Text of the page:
MORRISON SHUTS DOWN FAKE SURETY BOND SCAM
New Mexico Man and Companies fined nearly $500,000; Ordered to stop selling fake surety bonds in Montana
Montana State Auditor John Morrison issued a final agency decision that included a permanent Cease and Desist Order against Shonto Surety, Inc., Individual Surety, LTD., and Robert Joe Hanson for perpetrating a scam that sold fake contractor bonds to Montana contractors. Corporate surety bonds are insurance products that guarantee funds to complete a job when a contractor defaults. Phony surety bond scams are often perpetrated against contractors who win bids to do construction work for local, state, and federal agencies, almost all of which routinely require bonds before work can begin.
“Just like counterfeit money, phony surety bonds or fake insurance may appear to be legitimate, but it is actually illegal and worthless,” said Morrison. “If you buy phony coverage, you’ll pay premiums, but it won’t be worth the paper it’s written on.”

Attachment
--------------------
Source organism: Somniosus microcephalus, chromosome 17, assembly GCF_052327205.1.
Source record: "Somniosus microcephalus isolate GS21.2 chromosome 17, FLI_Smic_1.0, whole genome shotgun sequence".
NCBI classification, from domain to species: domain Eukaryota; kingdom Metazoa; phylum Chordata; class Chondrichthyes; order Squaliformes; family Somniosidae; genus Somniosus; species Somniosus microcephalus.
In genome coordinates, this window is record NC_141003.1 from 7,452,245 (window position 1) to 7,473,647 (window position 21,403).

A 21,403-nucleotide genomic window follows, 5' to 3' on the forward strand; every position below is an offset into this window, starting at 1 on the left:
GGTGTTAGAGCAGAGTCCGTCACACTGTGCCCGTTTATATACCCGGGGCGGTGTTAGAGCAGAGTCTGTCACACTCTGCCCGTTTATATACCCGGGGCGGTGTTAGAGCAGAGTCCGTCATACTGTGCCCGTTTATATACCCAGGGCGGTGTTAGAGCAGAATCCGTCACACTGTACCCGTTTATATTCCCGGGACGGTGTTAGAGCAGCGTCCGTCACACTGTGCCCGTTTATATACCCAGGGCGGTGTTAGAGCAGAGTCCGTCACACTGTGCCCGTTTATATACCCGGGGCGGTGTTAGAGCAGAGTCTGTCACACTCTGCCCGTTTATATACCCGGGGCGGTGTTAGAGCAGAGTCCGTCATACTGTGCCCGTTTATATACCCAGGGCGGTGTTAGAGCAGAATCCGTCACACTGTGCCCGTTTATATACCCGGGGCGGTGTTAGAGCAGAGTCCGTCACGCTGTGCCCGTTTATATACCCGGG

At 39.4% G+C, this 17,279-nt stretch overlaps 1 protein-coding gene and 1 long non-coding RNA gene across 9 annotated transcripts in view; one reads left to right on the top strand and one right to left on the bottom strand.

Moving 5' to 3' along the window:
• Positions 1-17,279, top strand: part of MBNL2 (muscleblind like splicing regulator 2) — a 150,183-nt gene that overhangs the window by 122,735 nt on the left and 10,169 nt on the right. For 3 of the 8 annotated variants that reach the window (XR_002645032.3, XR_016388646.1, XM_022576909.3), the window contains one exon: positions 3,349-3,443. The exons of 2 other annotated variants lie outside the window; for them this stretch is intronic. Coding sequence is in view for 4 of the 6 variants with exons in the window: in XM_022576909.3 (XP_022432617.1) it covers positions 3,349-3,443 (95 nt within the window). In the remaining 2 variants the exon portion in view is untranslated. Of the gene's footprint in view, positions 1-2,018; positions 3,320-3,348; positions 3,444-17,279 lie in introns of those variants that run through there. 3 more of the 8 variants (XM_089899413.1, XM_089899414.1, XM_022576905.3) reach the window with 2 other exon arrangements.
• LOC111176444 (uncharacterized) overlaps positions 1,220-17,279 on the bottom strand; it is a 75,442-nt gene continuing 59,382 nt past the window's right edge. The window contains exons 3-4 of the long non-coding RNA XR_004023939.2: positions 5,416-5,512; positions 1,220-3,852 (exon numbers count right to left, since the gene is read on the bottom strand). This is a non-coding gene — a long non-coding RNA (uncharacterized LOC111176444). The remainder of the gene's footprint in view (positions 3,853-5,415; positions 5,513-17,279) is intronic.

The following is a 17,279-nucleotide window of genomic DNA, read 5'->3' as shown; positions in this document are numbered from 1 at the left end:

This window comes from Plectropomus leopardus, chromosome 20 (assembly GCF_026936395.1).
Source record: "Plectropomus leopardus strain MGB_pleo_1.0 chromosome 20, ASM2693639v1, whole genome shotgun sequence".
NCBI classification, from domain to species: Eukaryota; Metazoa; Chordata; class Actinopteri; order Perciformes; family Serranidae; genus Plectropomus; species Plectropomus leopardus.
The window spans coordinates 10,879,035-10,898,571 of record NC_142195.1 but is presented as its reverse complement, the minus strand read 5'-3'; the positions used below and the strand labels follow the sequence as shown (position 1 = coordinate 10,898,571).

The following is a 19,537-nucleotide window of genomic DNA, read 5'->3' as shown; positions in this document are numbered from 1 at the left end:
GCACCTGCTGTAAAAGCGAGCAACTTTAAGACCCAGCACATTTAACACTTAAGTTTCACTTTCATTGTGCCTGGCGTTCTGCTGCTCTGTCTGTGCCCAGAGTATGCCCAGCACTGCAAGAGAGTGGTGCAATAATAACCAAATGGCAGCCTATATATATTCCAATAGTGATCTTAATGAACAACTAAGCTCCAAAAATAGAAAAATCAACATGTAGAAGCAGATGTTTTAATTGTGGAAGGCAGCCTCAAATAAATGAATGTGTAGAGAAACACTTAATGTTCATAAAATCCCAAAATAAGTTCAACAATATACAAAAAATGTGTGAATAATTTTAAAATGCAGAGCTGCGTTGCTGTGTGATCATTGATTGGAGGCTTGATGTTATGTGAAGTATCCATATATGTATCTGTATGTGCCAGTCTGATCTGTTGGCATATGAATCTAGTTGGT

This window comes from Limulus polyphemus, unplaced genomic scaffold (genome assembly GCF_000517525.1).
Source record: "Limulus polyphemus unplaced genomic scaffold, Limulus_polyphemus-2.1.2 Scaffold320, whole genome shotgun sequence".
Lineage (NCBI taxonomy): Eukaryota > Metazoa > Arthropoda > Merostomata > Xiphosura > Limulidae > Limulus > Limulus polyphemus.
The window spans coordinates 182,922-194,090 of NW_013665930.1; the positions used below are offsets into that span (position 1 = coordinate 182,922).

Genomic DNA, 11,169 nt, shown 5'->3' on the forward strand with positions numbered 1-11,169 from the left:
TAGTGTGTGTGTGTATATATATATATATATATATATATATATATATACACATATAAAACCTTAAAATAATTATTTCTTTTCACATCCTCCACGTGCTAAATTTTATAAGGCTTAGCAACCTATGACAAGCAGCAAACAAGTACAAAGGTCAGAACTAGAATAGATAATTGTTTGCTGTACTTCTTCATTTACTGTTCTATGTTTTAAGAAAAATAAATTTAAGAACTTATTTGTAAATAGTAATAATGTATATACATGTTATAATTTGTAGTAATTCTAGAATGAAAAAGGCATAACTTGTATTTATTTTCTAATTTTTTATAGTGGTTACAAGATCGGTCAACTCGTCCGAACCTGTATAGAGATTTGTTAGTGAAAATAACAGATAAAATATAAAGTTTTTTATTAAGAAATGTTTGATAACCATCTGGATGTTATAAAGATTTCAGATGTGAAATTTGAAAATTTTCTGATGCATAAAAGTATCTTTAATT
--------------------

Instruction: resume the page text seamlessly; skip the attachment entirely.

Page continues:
Hanson, 49, of Albuquerque, New Mexico uses the company names of Shonto Surety, Inc. and Individual Surety, LTD. to sell his bogus surety bonds. Cease and Desist orders have also been issued in California, Washington, Nevada, Florida, Georgia, Texas, Idaho and Oklahoma against Hanson and Individual Surety, LTD. In addition to issuing a permanent Cease and Desist Order against Hanson, Morrison ordered Hanson and his companies to pay a total of $490,000 in fines for violating Montana law.
In his February 22nd Order, the Commissioner issued findings that Hanson acted as an unlicensed insurance producer and sold fraudulent surety insurance in the form of bid bonds to small contractors in Montana. Additionally, the Commissioner found Hanson and his companies misrepresented their product and made false statements, resulting in a violation of Montana’s insurance laws. Each of these violations along with Hanson’s failure to appear for the hearing of this case caused the issuance of the permanent Cease and Desist Order and the large fines assessed to Hanson and his companies.
“Fake insurance schemes and phony surety bond scams are easy to avoid,” said Morrison. “Simply call my office to check the registration of both the insurance product and the person or company offering it. If there is no registration with my office, that’s a red flag that the product or the agent is illegal.”